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System Architecture Tips

A short introduction to systems and their terms

 Simple systems are made of inputs, outputs and stocks. A bathtub is a simple system: the taps are the input, the drain is the output, the water in the tub is the stock. If you plug the output and turn on the input then the level of the stock will increase. If you unplug the output and shut-off the input then the stock level will decrease. If you turn on the input so that it equals the rate of output, then the level of the stock will remain the same and is said to have reached equilibrium. A baseball is also a simple system; throwing it adds kinetic energy to the stock--the ball's momentum--and the output is energy lost to friction or transference to another object (a catcher's mitt).

 A feedback loop is something that changes either the input or the output according to the level of stock. Say that you're in the bathtub and there's a leak, or evaporation, or whatever. When the level goes below your knees you turn on the input. When the level rises to your chin you shut off the input. This particular kind of loop is called a negative feedback loop because an increase in the stock's level results in a decrease of the input, whereas a decrease in the level leads to an increase of input. Negative feedback loops are used to keep systems in equilibrium. The cruise control on your car and the thermostat on your house heating system are both negative feedback loops.

 A savings account that earns interest is a positive feedback loop. The more money is in the account, the more it earns in interest, which increases the level of the stock, which increases the amount of input. Positive feedback loops can lead to runaway systems. Chernobyl was a positive feedback loop because the nuclear reaction increased as more of the cooling water boiled away.

 Because the level of the stock changes over time rather than instantaneously, stocks are buffers. Your checking account balance is a stock that acts as a buffer, because it enables you to spend at a different rate and frequency than you get paid. The Earth is a thermodynamic buffer, storing heat in the summer and discharging it in the winter.

 If the input to your bathtub is greater than the output, and this condition doesn't change, then the tub will overflow and the system is said to have entered a failure mode. This is also the case when the output of your checking account exceeds the input for too long. Failure modes pass the buck to another system, eg: a bucket and mop, or an overdraft line of credit.

 Failure modes are one of the ways that systems have interactions with each other. The other ways are when the output of one is connected to the input of the other. Your bathtub's output is the input for a sewer system. The bathtub's input is the output of a house plumbing system. Your checking account's input is the output of a payroll system, and so-on.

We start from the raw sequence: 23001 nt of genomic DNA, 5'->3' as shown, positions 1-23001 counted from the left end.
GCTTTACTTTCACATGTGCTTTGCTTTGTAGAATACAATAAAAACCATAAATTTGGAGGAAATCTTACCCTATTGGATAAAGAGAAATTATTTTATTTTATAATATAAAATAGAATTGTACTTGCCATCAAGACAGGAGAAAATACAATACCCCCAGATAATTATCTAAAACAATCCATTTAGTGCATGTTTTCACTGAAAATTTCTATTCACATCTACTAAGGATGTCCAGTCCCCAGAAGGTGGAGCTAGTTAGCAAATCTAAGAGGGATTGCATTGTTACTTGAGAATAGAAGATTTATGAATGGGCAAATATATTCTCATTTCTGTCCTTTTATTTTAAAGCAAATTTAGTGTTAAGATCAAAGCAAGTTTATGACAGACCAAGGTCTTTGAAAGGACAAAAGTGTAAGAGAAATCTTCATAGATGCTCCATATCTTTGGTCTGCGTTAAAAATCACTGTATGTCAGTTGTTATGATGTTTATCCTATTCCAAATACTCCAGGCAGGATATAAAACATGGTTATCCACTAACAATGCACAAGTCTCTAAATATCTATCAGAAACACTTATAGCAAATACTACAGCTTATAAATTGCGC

System Design Tips

  1. Resist creating new systems. See if an old system will suffice
    Old systems have already been debugged, and new systems will always bring new problems

    It could be said that in software development, we're now at the point where most of our effort and activity is going into replacing old systems, so does this advice still stand? It does only if the new system won't solve new problems, or if the aging of the old system hasn't created new problems. When we say "if it ain't broke, don't fix it," we don't mean you should ignore things like new business opportunities, new media, changing culture, etc. However, if you're going to plunge into creating a new system, focus on building modular systems that perform the minimum tasks necessary and that interact with other sub-systems. You'll gift your descendants with more options to stick with the old parts that still work, while only having to replace the few pieces that they must.

  2. Don't try to fix a broken system by adding more parts
    Don't fix bad data with more data, don't throw good money after bad, don't put perfume on a pig, and don't rig the CD tray to push the reset button

  3. Eliminate points of self-reference
    Avoid systems that modify their own source code or data structures (including saving SQL in table cells), that give themselves their own "Partner ID", that invoke their own API in the process of providing that API, etc. These risk a positive feedback loop that make the system unstable. You are not building an AI. Distinguish between hierarchical/stack designs and these strange loops

  4. Design a system to run downhill
    Do you need to store data in the most efficient format, or the most widely understood? Should you validate every input before you save it, or only when it's time to act on it? Some advice: don't take a shower in a basement apartment during a power blackout, don't enter a building where the fire escapes open inward, and don't design an email client that requires the letter to be already written

  5. Do what you can with what you're given
    Match the degree of output with the degree of input. Must the user fill every field of a Form 27B/6 before the system can do anything, or will the system provide basic behavior for minimal input? If some resources require secure validation, can you at least provide unclassified results for unauthenticated requests? 

  6. Don't reject conflicting facts, store and report them
    Say your system gets a notification that a package has shipped, but the order is marked as cancelled. If you reject the notification because it conflicts with internal state, then you'll lose information. If you think it's okay because you fired off an error report to somebody, what happens when it gets lost? The system's state will never agree with reality. Store conflicting data and provide tools for discovering it and fixing it. There is no such thing as a single version of the truth

  7. Automate the mundane, not the exceptional (Don't Build Airtight Systems)
    It should be possible to do everything the system's automation does by using a manual tool, even if it takes longer and is more tedious. When you see which parts are long and tedious, simplify them first, then automate them and then focus on making the manual tools easier to use

  8. Every input to the system should be logged in a way that can be played back like a tape to recreate the stock